John Cornyn on the Constitution
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By jank - Last updated: Wednesday, September 10, 2003 - Save & Share - Leave a Comment

Interesting “op-ed”: yesterday in the WSJ by Senator John Cornyn. There’s a lot of anxiety in the halls of Congress about the lack of ability to operate without a quorum in the event of a terrorist attack in DC. He’s promoting a Constitutional amendment to simplify the operation of the Legislature, citing important things like After the Sept. 11 attacks, Congress responded swiftly in appropriating funds to bolster national security, stabilize our economy and provide for victims’ families. He sees Congressional action as the key to the US surviving 9/11, not the actions of the citizens.

What kills me about the article is that Cornyn completely acknowledges that the Founders made it difficult for the US Congress to operate without a quorum of members from throughout the country on purpose:

bq. _As Alexander Hamilton noted in Federalist 59, the Constitution empowers states to shut down Congress by refusing to send representatives. In fact, during the first Congress, neither the House nor the Senate was able to operate for an entire month, because a majority of representatives and senators failed to appear for duty. Both chambers waited for “a quorum, consisting of a majority of the whole number.”_

bq. _This vulnerability was deliberate. As one Constitutional Convention delegate urged, “in this extended Country, embracing so great a diversity of interests, it would be dangerous to the distant parts to allow a small number of members of the two Houses to make laws.”_

bq. _Congressional power exercised by just a handful of members thus not only is constitutionally dubious; it raises serious questions of democratic legitimacy as well. The Founders properly rejected the notion that a small body of members from one region might enact national legislation or confirm federal officials to govern the entire country._

As usual, I side completely with the Founders. During times of crisis, local and state governments are much better suited to respond to the needs of their constituents than the Feds. But, since we’ve got a nationalized media (since long before the recent consolidation, but the consolidation isn’t helping), it’s much more cost effective to report on the goings-on in Washington instead of looking in our own back yards.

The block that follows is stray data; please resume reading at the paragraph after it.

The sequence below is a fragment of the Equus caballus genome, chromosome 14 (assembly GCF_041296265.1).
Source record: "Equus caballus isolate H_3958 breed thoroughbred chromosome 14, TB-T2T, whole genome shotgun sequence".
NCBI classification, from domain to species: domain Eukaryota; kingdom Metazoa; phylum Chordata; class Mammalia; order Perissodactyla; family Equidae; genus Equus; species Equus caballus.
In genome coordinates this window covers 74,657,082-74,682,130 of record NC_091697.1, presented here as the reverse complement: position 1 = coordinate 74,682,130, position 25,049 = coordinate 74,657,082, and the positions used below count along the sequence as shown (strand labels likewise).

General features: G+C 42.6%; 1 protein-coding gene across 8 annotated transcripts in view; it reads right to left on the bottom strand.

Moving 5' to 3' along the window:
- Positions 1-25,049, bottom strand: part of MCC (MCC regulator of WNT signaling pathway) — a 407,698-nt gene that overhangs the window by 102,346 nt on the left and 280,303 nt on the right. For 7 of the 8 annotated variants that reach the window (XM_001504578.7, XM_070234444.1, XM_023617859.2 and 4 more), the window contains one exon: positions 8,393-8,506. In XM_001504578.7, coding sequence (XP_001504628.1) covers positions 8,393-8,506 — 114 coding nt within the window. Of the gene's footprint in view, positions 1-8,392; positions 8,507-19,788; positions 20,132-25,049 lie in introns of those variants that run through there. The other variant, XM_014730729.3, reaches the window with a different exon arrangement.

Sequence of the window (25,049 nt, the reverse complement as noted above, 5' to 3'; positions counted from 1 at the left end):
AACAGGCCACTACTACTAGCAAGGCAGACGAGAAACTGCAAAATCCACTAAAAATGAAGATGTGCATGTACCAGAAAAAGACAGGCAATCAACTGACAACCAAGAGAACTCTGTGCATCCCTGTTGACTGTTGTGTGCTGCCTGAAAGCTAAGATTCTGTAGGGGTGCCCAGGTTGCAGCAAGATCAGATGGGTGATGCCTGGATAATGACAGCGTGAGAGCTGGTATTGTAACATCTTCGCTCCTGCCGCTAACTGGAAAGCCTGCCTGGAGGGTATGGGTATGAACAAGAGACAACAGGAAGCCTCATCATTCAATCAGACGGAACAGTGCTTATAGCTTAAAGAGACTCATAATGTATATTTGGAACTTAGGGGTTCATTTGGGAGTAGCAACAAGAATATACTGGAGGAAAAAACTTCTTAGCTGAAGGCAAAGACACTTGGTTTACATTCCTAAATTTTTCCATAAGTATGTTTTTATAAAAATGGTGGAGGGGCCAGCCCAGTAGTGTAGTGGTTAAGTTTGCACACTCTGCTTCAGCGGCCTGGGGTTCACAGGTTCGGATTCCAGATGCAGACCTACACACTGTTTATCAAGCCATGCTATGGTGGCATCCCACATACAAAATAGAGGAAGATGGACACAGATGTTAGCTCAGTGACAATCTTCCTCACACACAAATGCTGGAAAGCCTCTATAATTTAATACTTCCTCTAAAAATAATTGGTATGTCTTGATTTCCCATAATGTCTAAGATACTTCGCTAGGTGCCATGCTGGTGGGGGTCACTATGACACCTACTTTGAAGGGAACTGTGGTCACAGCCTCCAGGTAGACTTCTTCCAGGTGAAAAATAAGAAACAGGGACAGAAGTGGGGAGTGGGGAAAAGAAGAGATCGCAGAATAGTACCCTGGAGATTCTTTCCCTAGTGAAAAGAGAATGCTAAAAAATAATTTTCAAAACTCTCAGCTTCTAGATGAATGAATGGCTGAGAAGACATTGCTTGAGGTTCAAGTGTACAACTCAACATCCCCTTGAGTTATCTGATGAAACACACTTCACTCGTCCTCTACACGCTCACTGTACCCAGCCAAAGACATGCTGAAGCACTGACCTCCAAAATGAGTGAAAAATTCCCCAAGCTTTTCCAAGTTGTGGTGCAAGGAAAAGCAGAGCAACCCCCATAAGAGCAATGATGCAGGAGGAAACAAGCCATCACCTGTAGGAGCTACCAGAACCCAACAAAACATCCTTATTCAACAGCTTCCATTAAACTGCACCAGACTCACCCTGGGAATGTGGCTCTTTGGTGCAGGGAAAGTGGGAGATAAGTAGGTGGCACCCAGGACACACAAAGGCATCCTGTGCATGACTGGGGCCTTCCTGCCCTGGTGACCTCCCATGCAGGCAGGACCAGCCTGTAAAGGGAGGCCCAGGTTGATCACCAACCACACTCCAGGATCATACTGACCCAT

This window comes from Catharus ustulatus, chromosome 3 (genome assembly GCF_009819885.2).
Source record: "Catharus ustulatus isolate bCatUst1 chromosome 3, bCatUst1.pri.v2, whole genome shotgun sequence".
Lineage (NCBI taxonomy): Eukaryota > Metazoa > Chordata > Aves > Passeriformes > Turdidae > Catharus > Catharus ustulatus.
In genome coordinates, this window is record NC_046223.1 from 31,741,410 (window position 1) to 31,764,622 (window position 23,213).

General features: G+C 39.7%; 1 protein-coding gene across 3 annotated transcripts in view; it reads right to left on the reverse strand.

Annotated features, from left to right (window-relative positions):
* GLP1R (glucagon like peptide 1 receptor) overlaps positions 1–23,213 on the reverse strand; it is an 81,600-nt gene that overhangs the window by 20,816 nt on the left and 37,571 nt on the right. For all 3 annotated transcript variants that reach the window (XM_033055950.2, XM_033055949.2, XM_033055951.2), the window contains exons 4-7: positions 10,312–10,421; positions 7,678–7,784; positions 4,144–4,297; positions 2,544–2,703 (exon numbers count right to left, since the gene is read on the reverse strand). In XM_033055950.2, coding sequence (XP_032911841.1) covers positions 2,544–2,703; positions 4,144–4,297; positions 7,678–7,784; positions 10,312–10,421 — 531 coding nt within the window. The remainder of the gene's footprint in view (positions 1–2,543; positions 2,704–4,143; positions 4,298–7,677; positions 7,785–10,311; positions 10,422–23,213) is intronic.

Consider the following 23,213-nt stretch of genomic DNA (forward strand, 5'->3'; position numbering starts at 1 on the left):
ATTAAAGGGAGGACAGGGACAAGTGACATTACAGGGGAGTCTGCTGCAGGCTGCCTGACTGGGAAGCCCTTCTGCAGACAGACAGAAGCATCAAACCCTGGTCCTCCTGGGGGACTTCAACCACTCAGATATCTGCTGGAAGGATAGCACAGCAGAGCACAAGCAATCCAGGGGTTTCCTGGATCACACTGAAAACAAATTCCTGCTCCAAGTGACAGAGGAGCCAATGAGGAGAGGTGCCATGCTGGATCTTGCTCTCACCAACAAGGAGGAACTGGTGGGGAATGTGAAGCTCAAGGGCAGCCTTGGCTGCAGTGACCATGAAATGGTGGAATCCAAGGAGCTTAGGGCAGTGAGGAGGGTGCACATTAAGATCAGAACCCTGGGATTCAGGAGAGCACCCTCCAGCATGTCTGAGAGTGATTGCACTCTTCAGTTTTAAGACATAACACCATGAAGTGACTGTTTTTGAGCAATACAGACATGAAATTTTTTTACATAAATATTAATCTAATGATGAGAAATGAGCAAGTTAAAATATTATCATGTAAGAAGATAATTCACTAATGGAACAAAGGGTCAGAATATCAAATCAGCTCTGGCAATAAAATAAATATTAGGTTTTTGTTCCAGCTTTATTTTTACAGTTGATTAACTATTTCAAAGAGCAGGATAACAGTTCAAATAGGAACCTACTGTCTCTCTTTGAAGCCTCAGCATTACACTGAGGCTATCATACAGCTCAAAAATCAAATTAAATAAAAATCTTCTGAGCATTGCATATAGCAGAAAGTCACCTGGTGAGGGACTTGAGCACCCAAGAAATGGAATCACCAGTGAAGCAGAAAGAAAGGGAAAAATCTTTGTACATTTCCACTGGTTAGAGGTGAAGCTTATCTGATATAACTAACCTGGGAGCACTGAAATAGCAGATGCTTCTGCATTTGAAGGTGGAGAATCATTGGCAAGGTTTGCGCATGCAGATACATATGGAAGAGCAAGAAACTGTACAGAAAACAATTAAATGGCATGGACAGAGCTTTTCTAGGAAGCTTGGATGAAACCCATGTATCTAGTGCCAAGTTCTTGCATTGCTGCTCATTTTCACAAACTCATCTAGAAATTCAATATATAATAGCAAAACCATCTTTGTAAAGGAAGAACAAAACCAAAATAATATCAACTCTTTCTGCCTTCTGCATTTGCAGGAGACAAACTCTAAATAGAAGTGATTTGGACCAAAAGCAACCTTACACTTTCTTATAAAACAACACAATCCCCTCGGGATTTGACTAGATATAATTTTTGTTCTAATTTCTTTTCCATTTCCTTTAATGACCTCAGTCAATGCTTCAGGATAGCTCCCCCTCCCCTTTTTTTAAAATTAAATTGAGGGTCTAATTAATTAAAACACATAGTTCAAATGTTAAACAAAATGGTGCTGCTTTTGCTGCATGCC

Amending the US constitution is something to be done only in a rare case, and this isn’t it. Allowing a small body to take the reins of government is a dangerous proposition, even in the event that the Congress is attacked. The people deserve to keep their voice in choosing who represents them. Items such as ‘authoriz(ing) the use of military force’ are outside of the Constitutional authority of Congress (Cornyn is using a liberal interpretation of declaration of war; as Commander in Chief, the president can authorize the use of force on his/her own, and under most rules of engagement, military commanders can authorize the use of force in the defense of US citizens without prior approval.) ‘(S)ecur(ing) our airports and borders” isn’t in Congress’ purview, but rather falls under the charter of the FAA/INS and other people who spend our money.

If, for some reason, the current laws don’t allow for these organizations to function without Congressional insight, then there’s a problem. (And rather than placing blame on the Executive for 9/11, we ought to be holding our Representatives and Senators accountable.) Congress should work to make sure that the rest of the government operates smoothly before it begins to strip democracy from the people. Electing our Congress isn’t a right we should give up, even in the face of disastrous attack.

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